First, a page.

Campus Alert

Outdoor siren and Jack Alert test Wednesday. Click here for more information

Stephen F. Austin State University

All aboard for Earpville, St. Clair and Fredonia (June 2012)

All aboard for Earpville, St. Clair and Fredonia
By Van Craddock

Longview made it. So did Kilgore and Gladewater. But Earpville, St. Clair, Fredonia and Camden didn't.

Why is it that some towns survived while other Gregg County communities only became historical footnotes?

Well, the railroads played a major role in that. And in Longview's case there's at least a slim chance - although local historians don't buy it - that the Great Indian Spirit ensured that the name of "Longview" would live on forever.

Longview got its name, the generally accepted tale goes, because when the town site was being laid out there was a tall hill - known variously as Rock Hill or Methvin Hill - from which one had a "long view."

But not everybody subscribed to that explanation. None other than R.M. Kelly, who brought his famous Kelly Plow Company to Longview in the 1880s, attributed the city's name to a Mrs. Long, who was the wife of a railroad engineer. She supposedly climbed a hill and remarked about the long view. "You have just named the town," replied the husband.

There is even one story (it's told in Fred Tarpley's "1001 Texas Place Names" book) that an Indian was responsible for the name of Longview. An Indian legend, Tarpley says, is that the Indians, led by Chief White Feather, were traveling to seek relief from a severe drought. The Great Spirit spoke to Chief White Feather, saying, "Ahead lies the land of abundance that thou dost gaze upon from a long, long view."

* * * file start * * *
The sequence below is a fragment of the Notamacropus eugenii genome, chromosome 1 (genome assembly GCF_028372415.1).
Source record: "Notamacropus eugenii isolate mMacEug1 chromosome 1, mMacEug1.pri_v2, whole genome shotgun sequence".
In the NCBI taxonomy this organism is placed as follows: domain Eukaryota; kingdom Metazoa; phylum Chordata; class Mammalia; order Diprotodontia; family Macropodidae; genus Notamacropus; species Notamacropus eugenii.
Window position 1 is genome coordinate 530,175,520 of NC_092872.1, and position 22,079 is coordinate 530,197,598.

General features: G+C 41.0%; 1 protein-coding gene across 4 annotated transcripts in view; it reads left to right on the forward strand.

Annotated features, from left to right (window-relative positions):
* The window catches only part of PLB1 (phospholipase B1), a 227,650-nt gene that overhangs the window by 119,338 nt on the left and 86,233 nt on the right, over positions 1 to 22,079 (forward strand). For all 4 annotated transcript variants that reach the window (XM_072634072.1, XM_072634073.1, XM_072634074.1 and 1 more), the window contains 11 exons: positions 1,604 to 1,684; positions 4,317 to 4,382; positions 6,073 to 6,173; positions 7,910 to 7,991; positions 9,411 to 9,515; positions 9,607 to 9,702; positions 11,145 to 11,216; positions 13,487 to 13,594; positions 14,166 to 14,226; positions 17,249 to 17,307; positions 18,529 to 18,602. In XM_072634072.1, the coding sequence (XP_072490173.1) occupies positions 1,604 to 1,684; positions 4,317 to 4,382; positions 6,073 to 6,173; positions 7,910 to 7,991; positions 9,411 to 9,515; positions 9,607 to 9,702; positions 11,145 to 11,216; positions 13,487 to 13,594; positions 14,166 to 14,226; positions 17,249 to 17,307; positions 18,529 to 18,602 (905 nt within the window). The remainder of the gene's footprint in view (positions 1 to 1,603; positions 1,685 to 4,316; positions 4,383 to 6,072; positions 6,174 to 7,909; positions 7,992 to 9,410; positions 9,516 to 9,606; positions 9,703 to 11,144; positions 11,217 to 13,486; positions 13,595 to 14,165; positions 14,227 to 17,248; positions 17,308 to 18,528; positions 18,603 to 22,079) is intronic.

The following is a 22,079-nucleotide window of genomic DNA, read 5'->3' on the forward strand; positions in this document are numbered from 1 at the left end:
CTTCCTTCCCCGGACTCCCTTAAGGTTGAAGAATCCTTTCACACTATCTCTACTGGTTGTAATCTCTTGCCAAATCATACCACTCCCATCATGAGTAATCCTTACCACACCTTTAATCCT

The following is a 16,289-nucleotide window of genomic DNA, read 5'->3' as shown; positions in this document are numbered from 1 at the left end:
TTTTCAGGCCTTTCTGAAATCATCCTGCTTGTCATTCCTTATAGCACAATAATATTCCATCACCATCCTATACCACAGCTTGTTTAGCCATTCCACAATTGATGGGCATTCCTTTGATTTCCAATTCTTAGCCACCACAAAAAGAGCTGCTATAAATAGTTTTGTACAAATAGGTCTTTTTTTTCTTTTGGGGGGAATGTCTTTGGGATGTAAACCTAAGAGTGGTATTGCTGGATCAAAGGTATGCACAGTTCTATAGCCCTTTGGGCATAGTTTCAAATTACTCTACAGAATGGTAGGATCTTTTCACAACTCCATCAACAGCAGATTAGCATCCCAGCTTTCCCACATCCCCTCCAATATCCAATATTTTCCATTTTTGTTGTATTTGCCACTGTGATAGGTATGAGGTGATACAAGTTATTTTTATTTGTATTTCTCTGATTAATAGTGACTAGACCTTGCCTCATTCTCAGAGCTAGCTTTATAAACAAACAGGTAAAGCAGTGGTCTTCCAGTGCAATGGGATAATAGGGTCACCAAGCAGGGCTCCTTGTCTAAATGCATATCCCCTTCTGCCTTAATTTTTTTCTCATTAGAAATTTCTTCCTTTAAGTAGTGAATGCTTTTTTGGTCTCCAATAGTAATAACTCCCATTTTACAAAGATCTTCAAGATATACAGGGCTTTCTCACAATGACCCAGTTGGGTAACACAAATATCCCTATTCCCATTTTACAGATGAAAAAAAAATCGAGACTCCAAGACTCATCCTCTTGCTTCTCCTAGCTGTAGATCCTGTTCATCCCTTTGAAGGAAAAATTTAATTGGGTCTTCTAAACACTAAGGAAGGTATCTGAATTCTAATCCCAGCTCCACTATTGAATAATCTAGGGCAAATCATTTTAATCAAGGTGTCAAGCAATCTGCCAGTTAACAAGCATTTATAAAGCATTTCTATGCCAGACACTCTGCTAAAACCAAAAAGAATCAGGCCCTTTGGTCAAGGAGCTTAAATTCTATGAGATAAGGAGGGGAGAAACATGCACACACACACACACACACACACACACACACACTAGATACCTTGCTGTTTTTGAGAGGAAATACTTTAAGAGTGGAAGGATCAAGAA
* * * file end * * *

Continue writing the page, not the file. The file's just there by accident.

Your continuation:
Judging from the story, the Great Spirit appears to have spoken better English than anyone in East Texas, past or present. However, not much credence is given the Indian tale.

Before Longview came along, there was Earpville, a busy little village and stagecoach stop located in what today is east Longview near the Harrison County line. Earpville (it was pronounced "Arpville" by locals) was named after the respected James Earp, storeowner and postmaster for the area.

Early in its history, Earpville was commonly called "Steal Easy." That's because the burg had more than its share of unsavory characters who would purloin their neighbors' belongings under cover of nightfall.

And did you know Gladewater used to be called St. Clair? On Glade Creek near the Sabine River was the tiny St. Clair settlement. But when the Texas & Pacific Railroad came into the area, the station was named Gladewater.

Another early Gregg County community that long since has become a memory was Fredonia, located just southwest of Longview and founded by Haden Edwards, who had organized the famous Fredonian Rebellion in the 1820s.

Fredonia was established as a town site in 1846 and quickly became a prosperous Sabine River ferry crossing and river port, home to 40 or 50 buildings. Steamboats stopped there, and William Moore operated the ferry that was crossed by many Southern settlers headed into Texas.

But Fredonia was passed over by the railroads, too, and the once-booming town disappeared.

Camden suffered the same fate as Earpville and Fredonia. It was situated on the south bank of the Sabine, near what is now the southeastern Gregg County town of Easton.

Camden was established as a Rusk County town site in 1844, being added to the new county of Gregg County in 1874. It was a community of some importance. Sam Houston spent the night in Camden at least once and spoke at public meetings a couple of times.

Robert E. Lee, a captain in the U.S. Army, led his company across the Sabine at Camden on his way to fight in the Mexican War.

There have been other Gregg County settlements -- Phillipi, Iron Bridge, Killingworth and Bethel among them. But they, too, became only footnotes in East Texas history. They had no railroads, or Indian spirits, to intervene for them.